How are the two kings, Hamlet's dead father and Claudius, contrasted with one another throughout the play?

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If Shakespeare's Hamlet, at its heart, is about how a just human should or has to behave in an unjust world--or if it is about how an incorrupt human should or has to behave in a corrupt world--then Hamlet and his father are on one side, and Claudius is on the other. 

Thinking of Hamlet as someone who can't do anything without speechifying or thinking of killing himself is unsophisticated and simplistic, at best.  Hamlet just isn't willing to rashly kill a man when there's a chance that that man might be innocent, as Laertes and Fortinbras are willing to do later.  Hamlet is a just man in an unjust world, an incorruptible man in a corrupt world.  He doesn't lightly kill a king who is the representative of God--not without proof. 

Claudius, on the other hand, is unjust and corrupt.  He assassinates a representative of God, commits incest to gain the throne, and orders Hamlet to be executed in order to protect his throne.

And apparently, according to Hamlet, his father was the same kind of man he is.  Hamlet and his father are contrasted with Claudius in that they are just and incorruptible, and Claudius is unjust and corrupt. 

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In addition to the superb answer above, King Hamlet & the Ghost can be juxtaposed with Claudius in terms of their own language and actions and not just on Hamlet's obviously biased soliloquy.

Both have killed to gain or maintain power. King Hamlet killed Old Fortinbras to gain lands in Poland.  Claudius obviously kills King Hamlet to get the throne.

Both loved Gertrude. The Ghost tells Hamlet to leave her to heaven, and Claudius tries to get her to stop drinking the poisoned chalice.

Both are blind. King Hamlet was blind to his wife and brother's incest and adultery.  Claudius is blind toward Hamlet and the effects of his incestuous and murderous crimes on the state.

Both form unnatural relationships. The Ghost, a supernatural being, elicits a mortal (his son, no less) to carry out what he should do (haunt Claudius).  Claudius' relationship with Gertrude is full of incest, adultery, deceit.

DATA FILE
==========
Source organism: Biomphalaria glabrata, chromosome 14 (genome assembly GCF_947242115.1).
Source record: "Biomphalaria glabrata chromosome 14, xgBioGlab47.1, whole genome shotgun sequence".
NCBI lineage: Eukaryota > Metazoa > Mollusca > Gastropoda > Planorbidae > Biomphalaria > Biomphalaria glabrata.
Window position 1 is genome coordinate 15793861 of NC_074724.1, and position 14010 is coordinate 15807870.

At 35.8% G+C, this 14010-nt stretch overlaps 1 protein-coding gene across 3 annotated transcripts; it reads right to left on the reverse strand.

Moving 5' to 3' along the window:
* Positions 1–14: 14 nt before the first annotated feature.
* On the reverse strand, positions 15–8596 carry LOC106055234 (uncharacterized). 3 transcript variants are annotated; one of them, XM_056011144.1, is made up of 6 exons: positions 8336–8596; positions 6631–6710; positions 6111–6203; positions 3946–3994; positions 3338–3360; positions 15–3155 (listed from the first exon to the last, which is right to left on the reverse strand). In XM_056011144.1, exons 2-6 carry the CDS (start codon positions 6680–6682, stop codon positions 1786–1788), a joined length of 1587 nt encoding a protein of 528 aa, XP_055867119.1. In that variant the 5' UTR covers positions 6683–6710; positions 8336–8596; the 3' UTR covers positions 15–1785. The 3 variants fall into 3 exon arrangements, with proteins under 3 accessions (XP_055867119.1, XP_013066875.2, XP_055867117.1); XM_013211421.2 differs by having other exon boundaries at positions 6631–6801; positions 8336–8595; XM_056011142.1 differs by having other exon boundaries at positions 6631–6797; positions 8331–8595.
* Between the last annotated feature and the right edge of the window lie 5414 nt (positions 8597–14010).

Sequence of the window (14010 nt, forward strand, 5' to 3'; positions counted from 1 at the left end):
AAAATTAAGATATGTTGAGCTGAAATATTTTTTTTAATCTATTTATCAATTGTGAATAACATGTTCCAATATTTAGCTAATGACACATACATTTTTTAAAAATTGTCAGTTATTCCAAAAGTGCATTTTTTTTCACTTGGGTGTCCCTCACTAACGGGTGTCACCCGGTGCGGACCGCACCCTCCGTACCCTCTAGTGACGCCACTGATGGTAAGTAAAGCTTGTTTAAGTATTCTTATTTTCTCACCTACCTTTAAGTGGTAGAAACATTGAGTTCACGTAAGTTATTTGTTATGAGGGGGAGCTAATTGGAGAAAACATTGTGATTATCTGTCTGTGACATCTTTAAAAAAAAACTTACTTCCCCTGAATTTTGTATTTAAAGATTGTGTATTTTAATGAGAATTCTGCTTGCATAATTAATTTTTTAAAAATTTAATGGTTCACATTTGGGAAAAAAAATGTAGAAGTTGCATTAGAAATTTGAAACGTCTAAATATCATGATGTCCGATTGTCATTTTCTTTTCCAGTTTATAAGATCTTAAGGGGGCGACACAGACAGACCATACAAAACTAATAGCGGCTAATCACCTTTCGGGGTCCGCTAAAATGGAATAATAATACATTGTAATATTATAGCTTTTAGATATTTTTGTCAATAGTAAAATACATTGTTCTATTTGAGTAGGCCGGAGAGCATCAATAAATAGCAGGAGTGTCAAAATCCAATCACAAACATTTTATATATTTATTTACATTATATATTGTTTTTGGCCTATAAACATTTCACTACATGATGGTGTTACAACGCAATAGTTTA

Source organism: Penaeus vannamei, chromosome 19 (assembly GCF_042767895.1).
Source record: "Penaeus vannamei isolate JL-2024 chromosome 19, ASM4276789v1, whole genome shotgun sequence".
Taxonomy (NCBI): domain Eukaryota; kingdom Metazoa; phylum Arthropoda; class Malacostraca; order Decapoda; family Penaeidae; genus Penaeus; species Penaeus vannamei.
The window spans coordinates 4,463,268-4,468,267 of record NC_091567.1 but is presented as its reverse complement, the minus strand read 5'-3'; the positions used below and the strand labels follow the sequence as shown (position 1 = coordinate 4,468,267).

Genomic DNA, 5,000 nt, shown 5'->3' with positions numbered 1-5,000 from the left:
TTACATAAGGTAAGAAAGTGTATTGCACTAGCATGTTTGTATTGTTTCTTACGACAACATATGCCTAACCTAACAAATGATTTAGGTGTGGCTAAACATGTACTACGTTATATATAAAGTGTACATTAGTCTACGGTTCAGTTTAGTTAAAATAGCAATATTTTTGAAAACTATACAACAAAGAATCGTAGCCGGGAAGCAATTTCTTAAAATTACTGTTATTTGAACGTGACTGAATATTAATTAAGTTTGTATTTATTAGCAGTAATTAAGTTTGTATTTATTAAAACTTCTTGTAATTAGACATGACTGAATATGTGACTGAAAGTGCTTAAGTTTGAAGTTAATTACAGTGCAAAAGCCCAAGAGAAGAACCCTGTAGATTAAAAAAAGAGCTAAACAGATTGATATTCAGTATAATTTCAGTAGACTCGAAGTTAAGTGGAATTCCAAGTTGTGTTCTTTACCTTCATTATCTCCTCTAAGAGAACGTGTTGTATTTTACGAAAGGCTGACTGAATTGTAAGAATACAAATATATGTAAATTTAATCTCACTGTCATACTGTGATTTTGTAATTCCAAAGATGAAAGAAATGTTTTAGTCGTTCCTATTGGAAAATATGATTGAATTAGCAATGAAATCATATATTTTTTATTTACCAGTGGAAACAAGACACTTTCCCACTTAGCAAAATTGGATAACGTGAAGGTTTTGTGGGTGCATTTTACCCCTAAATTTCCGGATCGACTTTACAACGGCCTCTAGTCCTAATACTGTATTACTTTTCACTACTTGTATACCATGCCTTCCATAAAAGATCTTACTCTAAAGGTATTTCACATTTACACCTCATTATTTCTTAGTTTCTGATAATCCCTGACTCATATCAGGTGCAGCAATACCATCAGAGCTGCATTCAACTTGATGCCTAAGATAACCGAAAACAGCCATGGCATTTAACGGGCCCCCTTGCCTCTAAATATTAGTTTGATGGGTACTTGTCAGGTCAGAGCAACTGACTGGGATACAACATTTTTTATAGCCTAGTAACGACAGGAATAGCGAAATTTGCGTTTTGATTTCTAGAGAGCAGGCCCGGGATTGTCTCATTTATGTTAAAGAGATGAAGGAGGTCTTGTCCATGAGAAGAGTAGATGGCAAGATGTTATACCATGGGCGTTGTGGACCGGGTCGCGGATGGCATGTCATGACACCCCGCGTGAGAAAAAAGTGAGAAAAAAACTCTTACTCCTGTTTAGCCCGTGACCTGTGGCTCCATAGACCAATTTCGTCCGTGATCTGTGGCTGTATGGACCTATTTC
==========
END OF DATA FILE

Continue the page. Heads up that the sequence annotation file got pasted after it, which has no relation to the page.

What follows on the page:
Both want revenge. King Hamlet wants revenge on Claudius, and Claudius wants revenge on Hamlet.  They both incite Hamlet to enact revenge.

Both use pawns as part of revenge. The Ghost uses Hamlet to carry out his plan, while Claudius uses Polonius' family, R & G.  All of their pawns, by the way, die.

King Hamlet (Ghost) will go to heaven, and Claudius will go to hell. The former is a victim of immorality, while the former is an agent of it.

The Ghost is a better performer than Claudius. His lines are war-like, gothic, menacing.  Claudius, especially at prayer, seems much weaker by comparison.

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The two are contrasted particularly in the soliloquy which Hamlet gives at the end of Act I, scene ii:

So excellent a king, that was, to this,
Hyperion to a satyr; so loving to my mother
That he might not beteem the winds of heaven
Visit her face too roughly. Heaven and earth!(145)
Must I remember? Why, she would hang on him
As if increase of appetite had grown
By what it fed on; and yet, within a month—
Let me not think on't! Frailty, thy name is woman—
A little month, or ere those shoes were old(150)
With which she follow'd my poor father's body
Like Niobe, all tears—why she, even she—
O God! a beast that wants discourse of reason
Would have mourn'd longer—married with my uncle,
My father's brother, but no more like my father(155)
Than I to Hercules.

In this passage alone, Hamlet makes two comparisons, one that his father was more like Hyperion than Claudius who was in fact much more like a half-man half-goat with a lusty attitude and poor manners.  His father was so caring to his mother that he wouldn't have the wind blow on her face too roughly.

He goes on to say that Claudius is no more like Hamlet Sr. than Hamlet to Hercules, in this case also commenting on the fact that Hamlet is not a man of action or great strength and resolve as Hercules and his father were.  If we think of Hercules' willingness to take on seemingly impossible tasks we see the contrast as Hamlet isn't even willing to do much of anything before he speechifies about it a lot and considers just killing himself instead.

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